I still use 2E rules for firing into melee because I find firing into melee very stupid from personal experience. I allow a sniper feat where the attacker rolls his chance to see if he has a clear shot. If he fails the chance to hit then he knows he doesn't have a clear shot and holds his attacks. Basically it could take multiple rounds to get a clear shot. I like it. I don't like coward PC's sitting at range while the melee people get their ass kicked. It also discouraged wizard PCs from making ranged touch attacks. I just can't overcome the suspension of disbelief for firing into melee. And since most of the people I play with used to be 1E/2E or BECMI players it is generally accepted.
I would not do that to a new player without letting them know about it before the game ever starts. If I do anything that is not by the book I always let everyone know up front.
In my campaign, which is my taste, the power of the gods are not dependent on their worshippers. However, what makes a person a god is just good PR, he is a god because people think he is god. A human may attain all the powers that one would expect a god to have, but is not a god because people don't worship him or consider him a god.
I should note in my games, there are no mortal ascended gods. Most of my gods have been around since the dawn of time (or before) or are the survivors of a planet that developed intelligence when the Earth was just forming and they either evolved to be real powerful or have technology that makes them real powerful. gods fear great wyrms in my home setting. And gods can be defeated by very powerful high level PCs working together and planning real real real well.
I don't like the summoner because of flavor. They break the rules of summoning, protection from evil does not work on them ( I still like 1E PFE). I would like a summoner more focused on making pacts with the supernatural for their services.
Now, I think the Summoner could be reworked as a Golem Maker very easily flavorwise. But, I generally don't like players that want their pets to do all the work while they sit back in safety, something very evil about that for a heroic character. Summoners are basically lazy and manipulative by nature. They make very good villains in my opinion.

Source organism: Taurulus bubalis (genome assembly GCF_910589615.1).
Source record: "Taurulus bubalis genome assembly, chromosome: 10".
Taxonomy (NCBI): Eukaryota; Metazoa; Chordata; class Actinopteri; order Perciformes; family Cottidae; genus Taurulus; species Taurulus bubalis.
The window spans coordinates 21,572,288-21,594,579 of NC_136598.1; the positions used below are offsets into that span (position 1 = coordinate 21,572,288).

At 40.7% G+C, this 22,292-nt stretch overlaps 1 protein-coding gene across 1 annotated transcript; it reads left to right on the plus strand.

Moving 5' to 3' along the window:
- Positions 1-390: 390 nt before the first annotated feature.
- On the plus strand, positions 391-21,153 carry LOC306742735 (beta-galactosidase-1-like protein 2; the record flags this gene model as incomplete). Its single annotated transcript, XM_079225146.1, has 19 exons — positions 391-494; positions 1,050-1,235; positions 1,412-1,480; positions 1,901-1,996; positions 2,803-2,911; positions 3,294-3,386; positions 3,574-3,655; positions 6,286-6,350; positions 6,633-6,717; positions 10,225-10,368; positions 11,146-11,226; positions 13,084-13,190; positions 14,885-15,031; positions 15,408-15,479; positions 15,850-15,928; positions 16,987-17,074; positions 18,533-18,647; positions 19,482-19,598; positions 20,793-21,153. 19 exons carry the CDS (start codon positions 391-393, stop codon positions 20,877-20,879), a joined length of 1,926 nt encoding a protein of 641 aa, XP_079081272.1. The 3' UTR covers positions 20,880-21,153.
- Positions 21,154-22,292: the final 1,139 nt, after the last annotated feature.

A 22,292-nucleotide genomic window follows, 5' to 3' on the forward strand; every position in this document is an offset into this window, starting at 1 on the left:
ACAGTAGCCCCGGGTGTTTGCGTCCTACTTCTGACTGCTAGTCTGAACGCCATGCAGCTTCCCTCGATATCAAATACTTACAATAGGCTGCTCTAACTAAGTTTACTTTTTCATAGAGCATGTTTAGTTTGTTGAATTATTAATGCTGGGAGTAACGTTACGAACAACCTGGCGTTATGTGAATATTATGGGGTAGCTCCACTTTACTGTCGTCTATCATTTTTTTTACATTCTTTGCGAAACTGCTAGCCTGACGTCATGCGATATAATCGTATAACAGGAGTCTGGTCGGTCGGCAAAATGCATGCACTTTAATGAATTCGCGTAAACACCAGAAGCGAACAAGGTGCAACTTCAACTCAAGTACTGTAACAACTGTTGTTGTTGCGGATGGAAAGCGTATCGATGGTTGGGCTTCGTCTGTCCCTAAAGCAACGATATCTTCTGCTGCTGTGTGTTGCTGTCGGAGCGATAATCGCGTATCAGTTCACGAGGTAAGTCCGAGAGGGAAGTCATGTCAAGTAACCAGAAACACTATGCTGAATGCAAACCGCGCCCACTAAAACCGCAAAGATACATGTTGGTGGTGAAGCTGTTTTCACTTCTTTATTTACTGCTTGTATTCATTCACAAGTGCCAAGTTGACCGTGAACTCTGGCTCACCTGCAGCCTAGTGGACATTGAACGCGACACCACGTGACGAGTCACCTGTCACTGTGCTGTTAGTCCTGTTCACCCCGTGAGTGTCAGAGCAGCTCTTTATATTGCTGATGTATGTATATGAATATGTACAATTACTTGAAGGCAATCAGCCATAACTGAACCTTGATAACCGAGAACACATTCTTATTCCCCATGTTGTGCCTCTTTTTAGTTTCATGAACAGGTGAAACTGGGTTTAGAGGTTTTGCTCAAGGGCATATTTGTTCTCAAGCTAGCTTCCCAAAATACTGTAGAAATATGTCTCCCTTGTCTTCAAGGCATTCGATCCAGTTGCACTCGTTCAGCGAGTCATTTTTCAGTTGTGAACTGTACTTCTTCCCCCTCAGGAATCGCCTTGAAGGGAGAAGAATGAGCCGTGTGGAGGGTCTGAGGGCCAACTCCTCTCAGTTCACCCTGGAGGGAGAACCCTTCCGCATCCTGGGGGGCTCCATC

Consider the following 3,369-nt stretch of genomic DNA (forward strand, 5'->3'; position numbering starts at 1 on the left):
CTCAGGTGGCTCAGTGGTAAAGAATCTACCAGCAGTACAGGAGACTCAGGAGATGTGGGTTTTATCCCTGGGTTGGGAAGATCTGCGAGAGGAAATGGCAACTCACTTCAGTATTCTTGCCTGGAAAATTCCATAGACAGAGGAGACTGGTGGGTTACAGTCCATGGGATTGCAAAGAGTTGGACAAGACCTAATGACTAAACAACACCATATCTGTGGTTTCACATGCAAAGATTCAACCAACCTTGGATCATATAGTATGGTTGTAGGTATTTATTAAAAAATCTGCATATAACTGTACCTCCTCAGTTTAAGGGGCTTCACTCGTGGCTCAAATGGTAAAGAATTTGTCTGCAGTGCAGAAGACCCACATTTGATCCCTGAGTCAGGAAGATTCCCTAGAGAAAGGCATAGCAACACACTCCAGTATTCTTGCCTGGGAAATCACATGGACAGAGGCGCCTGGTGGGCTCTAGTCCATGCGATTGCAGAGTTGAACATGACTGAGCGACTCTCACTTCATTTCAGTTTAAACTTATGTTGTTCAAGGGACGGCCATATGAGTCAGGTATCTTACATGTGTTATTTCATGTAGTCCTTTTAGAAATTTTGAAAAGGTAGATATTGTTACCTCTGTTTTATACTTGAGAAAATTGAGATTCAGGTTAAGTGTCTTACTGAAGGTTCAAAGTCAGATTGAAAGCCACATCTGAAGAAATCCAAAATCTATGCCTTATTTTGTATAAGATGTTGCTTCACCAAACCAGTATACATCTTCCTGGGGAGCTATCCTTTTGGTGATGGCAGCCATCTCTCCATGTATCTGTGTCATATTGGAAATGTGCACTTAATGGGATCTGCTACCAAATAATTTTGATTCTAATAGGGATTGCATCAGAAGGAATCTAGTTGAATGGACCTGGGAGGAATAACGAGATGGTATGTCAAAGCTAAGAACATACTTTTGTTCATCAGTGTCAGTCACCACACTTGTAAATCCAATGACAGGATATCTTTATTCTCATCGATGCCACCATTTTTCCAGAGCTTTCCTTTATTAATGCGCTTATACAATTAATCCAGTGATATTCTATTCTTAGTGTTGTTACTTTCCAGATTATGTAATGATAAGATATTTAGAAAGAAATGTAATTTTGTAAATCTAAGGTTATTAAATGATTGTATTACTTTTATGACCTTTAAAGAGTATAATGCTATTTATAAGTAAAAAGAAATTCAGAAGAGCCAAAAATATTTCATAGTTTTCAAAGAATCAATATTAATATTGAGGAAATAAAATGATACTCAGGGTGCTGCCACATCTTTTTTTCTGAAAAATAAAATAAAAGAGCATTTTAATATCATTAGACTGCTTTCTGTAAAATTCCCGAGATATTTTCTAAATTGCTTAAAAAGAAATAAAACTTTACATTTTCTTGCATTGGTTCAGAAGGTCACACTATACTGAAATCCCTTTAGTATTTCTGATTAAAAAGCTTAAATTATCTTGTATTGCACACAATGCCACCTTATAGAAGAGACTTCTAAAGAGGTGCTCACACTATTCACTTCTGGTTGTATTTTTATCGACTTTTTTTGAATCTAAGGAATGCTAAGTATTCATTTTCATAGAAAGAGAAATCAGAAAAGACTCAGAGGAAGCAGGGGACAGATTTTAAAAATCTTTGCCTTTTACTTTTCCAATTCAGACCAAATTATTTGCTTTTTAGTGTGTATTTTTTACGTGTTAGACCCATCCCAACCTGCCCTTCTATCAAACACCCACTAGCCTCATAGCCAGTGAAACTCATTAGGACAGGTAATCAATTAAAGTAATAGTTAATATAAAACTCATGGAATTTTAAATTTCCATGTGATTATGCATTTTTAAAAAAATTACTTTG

It amazes me that they can create a class with divine spells, combat abilities, but because they don't name it Lawful Neutral Paladin, Chaotic Good Paladin, everyone gets upset that there is no Paladin of other alignments. Personally, I think the Cleric is the Holy Warriors of the other alignments. I just think Lawful Good gets a Paladin in addition to their Clerics because the straight and narrow is a hard path to walk and good is more powerful than evil and Lawful is able to concentrate and develop power more effectively than chaos. Neutral's and Chaos lack the conviction and discipline to do and be what a Paladin is. This is all in my opinion. Now every edition has had champions of various alignments, Plethora of Paladins was a great article in Dragon Magazine. What I liked about Plethora of Paladins is that the other classes were not just clones of the Paladin with a different alignment, but they had their own unique abilities, the LE was the illrigger class and more of a thief than a warrior. All the classes were very different, the True Neutral class was a Paramander and nothing like a Paladin in abilities.
I shy away from Crossbows and Firearms because of their ridiculous rate of fire. I even DM a setting where crossbows were not invented yet because of it. Though I do allow them when I run a PF module or AP. I can't suspend the belief on it. I much preferred 2E rates of fire and the PC's normally took their shot and then pulled out a melee weapon.
The only thing I find immoral about slavery is basing it on race and/or ethnicity. Prisoners are slaves by definition, they lack freedom. The problem is we don't give our prisoners hard labor and an opportunity to prove their worth by doing productive labor, and the chance to earn their freedom. Slavery, yeah, I am very much for it.
I don't think someone would become a Paladin if they had to struggle with moral issues. Just my point of view.
K177Y C47 wrote:
Amazing, because I feel the opposite. I find good character to be the ones with the great roleplaying challenges and character development. Not the CN greedy guy who wants to kill and then wonder why the village fears him (or doesn't care).
Ross Byers wrote:
I don't have the psychological need for patterns or symmetry.